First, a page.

In Phase I Research, a pressurized gas thermocycler was fabricated and successfully used to amplify gene fragments from human beta-globin (536 b.p.), Human Platelet Antigen (364 b.p.), bacteriophage lambda (333 b.p.), and a bacterial pathogen, E.coli 0157:H7 (91 b.p. and 85 b.p. amplicons). In our fastest experiments, a short 85 b.p. amplicon was amplified through 30 PCR cycles in 78 seconds. The speed and thermal control of this device were limited by its simple 3-valve configuration (hot gas valve, cold gas valve, throttle valve), flow conditioner, inadequate gas cooling, software, and lack of on-line DNA detection optics. In Phase II Research, improved high performance 4- and 5-valve thermocyclers will be fitted with on-line fluorescence detection optics. For short (less than 100 b.p.) amplicons, 30 cycles of amplification/detection will be carried out in less than 60 seconds using pressurized Helium gas. Longer amplicons (100 to 500 b.p.) will be amplified in 1 to 4 minutes using pressurized air. Pressurized gas thermocyclers will enable DNA-based diagnosis of heritable and infectious diseases on an unprecedented time scale.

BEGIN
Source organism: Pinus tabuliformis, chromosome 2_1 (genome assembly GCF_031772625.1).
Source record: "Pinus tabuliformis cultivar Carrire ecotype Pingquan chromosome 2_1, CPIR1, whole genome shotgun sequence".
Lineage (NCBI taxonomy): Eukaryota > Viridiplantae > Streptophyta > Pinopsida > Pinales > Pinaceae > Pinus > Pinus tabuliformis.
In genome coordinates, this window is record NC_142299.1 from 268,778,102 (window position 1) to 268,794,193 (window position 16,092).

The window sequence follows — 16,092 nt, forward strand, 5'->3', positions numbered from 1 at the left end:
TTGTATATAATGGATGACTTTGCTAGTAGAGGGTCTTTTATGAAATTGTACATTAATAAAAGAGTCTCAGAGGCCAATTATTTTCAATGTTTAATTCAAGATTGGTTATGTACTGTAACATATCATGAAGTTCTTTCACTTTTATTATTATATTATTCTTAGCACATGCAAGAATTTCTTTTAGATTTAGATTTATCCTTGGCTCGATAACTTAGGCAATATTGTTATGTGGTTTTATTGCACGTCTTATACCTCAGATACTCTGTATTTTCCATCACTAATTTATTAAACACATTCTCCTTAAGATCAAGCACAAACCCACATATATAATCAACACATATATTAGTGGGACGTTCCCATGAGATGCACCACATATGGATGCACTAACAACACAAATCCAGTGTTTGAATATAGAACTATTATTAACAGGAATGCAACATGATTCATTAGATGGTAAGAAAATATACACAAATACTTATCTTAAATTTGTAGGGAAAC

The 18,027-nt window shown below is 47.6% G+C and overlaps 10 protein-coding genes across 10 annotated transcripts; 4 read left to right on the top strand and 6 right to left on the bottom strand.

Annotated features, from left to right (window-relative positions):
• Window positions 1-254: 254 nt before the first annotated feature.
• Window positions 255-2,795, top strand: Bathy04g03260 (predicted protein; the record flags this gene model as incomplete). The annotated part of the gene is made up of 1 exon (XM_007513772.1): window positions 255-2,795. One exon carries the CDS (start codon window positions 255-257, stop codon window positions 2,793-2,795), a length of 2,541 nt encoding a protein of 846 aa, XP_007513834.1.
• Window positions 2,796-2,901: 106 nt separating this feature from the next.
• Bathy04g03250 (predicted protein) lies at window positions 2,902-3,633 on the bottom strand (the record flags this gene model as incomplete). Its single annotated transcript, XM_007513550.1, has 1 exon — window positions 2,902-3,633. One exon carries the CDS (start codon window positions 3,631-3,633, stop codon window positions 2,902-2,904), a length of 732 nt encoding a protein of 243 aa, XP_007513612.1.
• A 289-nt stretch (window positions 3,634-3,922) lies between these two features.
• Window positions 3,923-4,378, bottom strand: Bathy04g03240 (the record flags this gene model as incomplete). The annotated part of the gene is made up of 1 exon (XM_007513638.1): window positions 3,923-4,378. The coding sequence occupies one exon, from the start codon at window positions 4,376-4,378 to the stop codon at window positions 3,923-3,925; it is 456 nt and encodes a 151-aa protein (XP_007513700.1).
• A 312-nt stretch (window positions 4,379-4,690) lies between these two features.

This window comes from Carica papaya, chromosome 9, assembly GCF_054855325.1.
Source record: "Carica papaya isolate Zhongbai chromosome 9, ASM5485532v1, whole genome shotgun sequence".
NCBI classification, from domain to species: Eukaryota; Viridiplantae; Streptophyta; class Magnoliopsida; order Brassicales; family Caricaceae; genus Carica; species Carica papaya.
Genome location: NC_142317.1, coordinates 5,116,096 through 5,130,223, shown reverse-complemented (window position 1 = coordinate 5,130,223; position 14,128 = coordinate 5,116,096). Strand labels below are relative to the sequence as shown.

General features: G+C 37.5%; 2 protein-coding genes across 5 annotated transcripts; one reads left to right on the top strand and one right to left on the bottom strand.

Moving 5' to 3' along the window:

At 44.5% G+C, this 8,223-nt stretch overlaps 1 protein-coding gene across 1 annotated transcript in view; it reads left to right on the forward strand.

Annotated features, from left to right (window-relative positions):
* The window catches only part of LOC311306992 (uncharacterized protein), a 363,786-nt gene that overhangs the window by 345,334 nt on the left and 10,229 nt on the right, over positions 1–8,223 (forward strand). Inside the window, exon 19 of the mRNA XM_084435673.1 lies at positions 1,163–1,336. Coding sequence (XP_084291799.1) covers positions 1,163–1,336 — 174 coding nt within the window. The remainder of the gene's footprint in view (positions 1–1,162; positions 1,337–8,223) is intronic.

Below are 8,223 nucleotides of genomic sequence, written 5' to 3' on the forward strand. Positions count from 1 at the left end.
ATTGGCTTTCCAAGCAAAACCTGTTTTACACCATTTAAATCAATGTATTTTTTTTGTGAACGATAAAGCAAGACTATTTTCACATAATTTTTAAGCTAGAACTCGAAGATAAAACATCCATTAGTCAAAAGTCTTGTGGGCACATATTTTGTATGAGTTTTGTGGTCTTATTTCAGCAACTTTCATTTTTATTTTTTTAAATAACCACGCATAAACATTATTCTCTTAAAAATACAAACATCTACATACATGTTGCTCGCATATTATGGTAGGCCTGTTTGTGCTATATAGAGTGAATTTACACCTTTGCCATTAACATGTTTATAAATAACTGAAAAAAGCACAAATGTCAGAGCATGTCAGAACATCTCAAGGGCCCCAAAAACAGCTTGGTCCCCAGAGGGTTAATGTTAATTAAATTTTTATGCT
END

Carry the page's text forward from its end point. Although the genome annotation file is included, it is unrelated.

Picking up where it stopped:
The proposed method is ten times faster than the fastest commercially available hot-air PCR thermocyclers; and 100 times faster than commonly used heat block thermocyclers. Phase II Research will develop enabling technology for high-throughput-screening capabilities, which can be applied to diagnostics, drug discovery, and functional genomics related to heritable and infectious diseases. There is very large and growing market for high-speed PCR for medical/veterinary diagnostics, agribusiness, and biomedical research.